THURSDAY, Sept. 25, 2008 (HealthDay News) -- The more overweight children and teens are, the more numerous and severe their headaches, according to a U.S. study.
But losing weight eases the frequency and severity of the headaches, the researchers said.
The study, conducted at seven pediatric headache centers, found that 34.1 percent of patients were either overweight (17.5 percent) or at risk of becoming overweight. That's similar to rates of overweight in the general child/teen population.
The researchers analyzed data collected on 913 patients at the start of the study, and again at three and six months, and found evidence of a link between weight and headaches.
"Among children who are overweight at their initial headache center visit, a change in their body mass index (BMI) was associated with a change in the frequency of their headaches over time," study lead author Dr. Andrew Hershey, director of the Headache Center at Cincinnati Children's Hospital Medical Center, said in a hospital news release.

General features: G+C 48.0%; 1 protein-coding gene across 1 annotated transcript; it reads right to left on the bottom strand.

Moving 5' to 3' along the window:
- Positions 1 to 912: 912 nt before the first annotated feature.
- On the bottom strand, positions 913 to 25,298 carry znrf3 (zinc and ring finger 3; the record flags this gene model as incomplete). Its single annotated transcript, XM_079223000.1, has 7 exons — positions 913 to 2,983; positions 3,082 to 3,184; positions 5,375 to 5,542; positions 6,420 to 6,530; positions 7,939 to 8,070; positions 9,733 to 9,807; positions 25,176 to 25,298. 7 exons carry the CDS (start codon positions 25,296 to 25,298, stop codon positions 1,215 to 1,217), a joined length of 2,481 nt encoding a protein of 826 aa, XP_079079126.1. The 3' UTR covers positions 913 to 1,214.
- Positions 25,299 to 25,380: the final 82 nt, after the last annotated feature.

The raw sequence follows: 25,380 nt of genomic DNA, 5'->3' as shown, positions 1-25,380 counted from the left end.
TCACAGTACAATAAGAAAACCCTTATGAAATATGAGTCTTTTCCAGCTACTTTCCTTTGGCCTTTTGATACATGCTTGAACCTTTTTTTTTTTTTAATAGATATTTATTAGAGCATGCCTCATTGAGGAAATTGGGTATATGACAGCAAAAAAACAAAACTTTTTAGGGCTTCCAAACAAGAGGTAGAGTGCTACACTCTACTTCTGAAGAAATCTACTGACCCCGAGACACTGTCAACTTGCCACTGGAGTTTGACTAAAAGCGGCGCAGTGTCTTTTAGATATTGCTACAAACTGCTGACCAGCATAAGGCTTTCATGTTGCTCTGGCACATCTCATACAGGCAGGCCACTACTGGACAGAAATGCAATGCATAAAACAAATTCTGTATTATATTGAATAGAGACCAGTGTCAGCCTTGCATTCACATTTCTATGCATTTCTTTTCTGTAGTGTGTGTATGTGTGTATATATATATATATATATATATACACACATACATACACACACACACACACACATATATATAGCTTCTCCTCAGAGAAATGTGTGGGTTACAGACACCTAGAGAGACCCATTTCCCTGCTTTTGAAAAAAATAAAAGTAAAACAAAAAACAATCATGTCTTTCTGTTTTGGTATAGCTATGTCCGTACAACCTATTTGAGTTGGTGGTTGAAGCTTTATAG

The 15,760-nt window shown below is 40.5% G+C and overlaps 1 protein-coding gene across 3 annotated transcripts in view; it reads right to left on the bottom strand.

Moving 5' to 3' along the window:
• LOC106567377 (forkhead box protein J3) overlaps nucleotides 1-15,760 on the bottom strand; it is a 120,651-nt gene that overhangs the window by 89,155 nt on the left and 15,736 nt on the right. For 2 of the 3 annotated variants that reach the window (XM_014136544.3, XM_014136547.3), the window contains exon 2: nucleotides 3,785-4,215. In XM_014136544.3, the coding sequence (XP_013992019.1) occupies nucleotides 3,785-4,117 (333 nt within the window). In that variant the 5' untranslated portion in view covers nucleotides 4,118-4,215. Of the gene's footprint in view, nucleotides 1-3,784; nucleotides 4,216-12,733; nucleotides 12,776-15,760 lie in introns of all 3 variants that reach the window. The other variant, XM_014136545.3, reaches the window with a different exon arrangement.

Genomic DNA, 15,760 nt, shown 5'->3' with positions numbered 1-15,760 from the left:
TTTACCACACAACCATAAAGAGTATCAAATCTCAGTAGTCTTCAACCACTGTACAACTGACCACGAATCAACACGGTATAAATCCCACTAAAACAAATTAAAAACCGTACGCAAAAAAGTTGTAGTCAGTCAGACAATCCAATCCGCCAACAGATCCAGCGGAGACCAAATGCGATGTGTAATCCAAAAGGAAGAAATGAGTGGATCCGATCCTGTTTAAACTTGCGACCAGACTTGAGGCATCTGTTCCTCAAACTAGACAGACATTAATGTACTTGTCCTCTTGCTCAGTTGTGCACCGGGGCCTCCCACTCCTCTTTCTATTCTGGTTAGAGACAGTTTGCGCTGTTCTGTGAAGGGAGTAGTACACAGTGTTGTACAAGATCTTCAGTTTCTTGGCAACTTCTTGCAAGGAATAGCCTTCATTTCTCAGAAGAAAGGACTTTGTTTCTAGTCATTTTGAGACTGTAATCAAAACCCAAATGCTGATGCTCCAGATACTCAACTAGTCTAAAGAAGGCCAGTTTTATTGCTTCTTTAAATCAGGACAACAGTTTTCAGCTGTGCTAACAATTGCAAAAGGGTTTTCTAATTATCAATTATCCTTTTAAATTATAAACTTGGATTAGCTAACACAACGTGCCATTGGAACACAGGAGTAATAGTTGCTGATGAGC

"While we can't claim a causal link between obesity and headache, the association suggests some physiological or environmental processes that are common to both conditions," he said.
The findings, published online in the journal Headache, have important implications for clinical practice, according to Hershey.
"Physicians should actively consider a child's weight in the context of treatments for headaches," he said. "They should routinely assess weight and BMI and be prepared to offer weight control information at the initial treatment visit."
The Nemours Foundation has more about children and headaches.